The Pittsburgh Pirates’ recent trades of Gerrit Cole and Andrew McCutchen has, rightfully, sparked outrage amongst the baseball fans of Pittsburgh. Fans know that several more years of futility are now on the horizon, even though ownership is trying to put a positive spin on the trades as they have so many times in the past.
The Pirates have not won a playoff series since 1979, and are now heading into their umpteenth rebuilding plan. Meanwhile, the other members of their black and gold fraternity have won five Stanley Cup championships in six trips to the Final and two Super Bowl Championships in four trips since 1979.
The Pirates drafting and trade prowess have been nothing short of atrocious. I thought it would be interesting to go back and compare the past 15 or so years of notable trades and high draft picks between the Pirates and Penguins. Some of the moves that both teams have pulled off are nothing short of astonishing; I think you can figure out which teams’ were astonishingly good and which ones were astonishingly bad.
In 2004 the Penguins had the second overall pick and selected Evgeni Malkin. The very next season they won the draft lottery to get the first overall pick and chose Sidney Crosby. Those two picks seem to be working out just fine for the Penguins. In 2002, the Pirates had the first overall pick and took pitcher Bryan Bullington who went on to post exactly one career MLB win, which didn’t come until 2010 with Kansas City. He only appeared in 26 total MLB games. You could label Bullington a bust, it sometimes happens with high draft picks, however the Pirates chose Bullington because they felt he was more “signable” than some of the other players in the draft that were represented by super-agent Scott Boras.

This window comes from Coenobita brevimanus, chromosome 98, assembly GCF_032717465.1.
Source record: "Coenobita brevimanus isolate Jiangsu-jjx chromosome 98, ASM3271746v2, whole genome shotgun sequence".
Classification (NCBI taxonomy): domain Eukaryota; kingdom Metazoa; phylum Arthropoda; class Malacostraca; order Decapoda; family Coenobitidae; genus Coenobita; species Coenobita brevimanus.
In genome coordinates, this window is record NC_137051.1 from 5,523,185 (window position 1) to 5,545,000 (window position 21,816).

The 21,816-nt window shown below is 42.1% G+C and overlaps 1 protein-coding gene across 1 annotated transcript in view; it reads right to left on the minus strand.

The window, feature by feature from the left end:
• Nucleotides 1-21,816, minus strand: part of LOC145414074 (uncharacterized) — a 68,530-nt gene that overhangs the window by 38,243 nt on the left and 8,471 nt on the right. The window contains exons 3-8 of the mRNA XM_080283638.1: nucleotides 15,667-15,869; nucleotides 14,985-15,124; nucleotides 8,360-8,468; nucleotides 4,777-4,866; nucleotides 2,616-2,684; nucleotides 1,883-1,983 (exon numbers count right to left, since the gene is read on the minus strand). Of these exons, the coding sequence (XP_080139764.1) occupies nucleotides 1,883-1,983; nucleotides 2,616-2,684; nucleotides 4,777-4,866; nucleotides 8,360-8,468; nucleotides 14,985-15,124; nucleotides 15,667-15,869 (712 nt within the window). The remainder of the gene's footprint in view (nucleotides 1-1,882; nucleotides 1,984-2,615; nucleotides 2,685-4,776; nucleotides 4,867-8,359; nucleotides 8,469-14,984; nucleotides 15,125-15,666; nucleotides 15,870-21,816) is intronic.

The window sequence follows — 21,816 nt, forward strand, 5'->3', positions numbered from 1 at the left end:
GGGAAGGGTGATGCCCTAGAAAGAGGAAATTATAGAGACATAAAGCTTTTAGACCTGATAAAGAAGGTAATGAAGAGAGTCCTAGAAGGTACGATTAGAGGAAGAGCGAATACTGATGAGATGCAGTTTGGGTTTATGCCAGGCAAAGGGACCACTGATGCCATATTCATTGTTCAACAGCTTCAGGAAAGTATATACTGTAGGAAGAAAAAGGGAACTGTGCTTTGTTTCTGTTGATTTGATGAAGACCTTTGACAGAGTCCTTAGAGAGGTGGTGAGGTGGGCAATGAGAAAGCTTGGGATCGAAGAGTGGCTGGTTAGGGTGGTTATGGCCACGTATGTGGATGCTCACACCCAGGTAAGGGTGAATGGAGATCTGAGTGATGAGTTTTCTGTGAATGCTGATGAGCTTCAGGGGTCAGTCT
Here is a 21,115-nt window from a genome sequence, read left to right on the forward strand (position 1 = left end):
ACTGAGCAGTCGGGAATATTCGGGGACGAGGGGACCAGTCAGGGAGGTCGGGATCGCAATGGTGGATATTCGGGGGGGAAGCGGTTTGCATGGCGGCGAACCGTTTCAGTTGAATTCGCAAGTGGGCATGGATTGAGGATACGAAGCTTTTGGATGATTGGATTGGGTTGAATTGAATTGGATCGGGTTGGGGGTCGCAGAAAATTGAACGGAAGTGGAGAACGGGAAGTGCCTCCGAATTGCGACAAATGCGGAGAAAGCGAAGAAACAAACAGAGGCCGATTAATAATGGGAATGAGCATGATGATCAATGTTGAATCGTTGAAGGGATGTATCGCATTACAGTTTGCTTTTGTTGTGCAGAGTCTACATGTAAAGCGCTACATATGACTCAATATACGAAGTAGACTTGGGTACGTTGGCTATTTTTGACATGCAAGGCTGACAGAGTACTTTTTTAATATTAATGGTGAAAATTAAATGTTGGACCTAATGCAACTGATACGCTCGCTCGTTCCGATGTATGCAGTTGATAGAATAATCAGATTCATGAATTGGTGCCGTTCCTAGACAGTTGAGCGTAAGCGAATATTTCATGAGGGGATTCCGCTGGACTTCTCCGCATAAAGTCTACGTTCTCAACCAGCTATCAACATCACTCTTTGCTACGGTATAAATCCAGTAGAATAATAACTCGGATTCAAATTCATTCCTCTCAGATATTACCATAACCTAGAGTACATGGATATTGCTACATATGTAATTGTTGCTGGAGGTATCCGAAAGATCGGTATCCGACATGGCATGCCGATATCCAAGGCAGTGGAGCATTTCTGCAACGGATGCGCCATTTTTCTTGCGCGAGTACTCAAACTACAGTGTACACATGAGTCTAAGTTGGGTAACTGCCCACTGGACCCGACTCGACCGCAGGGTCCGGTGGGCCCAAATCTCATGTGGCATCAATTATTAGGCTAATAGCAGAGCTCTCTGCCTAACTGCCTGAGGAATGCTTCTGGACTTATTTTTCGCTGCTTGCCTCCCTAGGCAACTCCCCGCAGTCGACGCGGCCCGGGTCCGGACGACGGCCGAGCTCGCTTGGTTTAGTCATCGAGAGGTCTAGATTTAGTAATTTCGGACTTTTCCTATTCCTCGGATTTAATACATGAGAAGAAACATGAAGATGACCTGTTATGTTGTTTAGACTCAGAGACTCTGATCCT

The drafts haven’t gone well for the Pirates, but the trading of big-name stars has gone even worse. In 2008 the Pirates traded perennial all-star outfielder Jason Bay to the Red Sox. In exchange they got “valuable” future pieces Andy LaRoche, Bryan Morris, Craig Hansen, and Brandon Moss. Meanwhile, across town during the 2007-08 season the Penguins traded their 2008 first round pick, Colby Armstrong, Erik Christensen, and prospect Angelo Esposito to Atlanta to get the highly-coveted Marian Hossa, along with Pascal Dupuis, which propelled them to the Stanley Cup Final that season.
The Pirates just love unloading their good players on the San Francisco Giants. At the 2007 trade deadline, the Giants were absolutely desperate to unload starting pitcher Matt Morris and his hefty salary. Not only did the Pirates take on Morris’ whole salary, they also sent promising outfielder Rajai Davis to the Giants. The Pirates ended up paying approximately $10 million for the 16 starts they got out of Morris, who was released in April of the next season and never pitched again. Davis is currently a free agent, but split last season between Oakland and Boston. Just as a refresher, that was Rajai Davis tying Game 7 of the 2016 World Series for Cleveland with an eighth-inning home run that put the game into extra innings.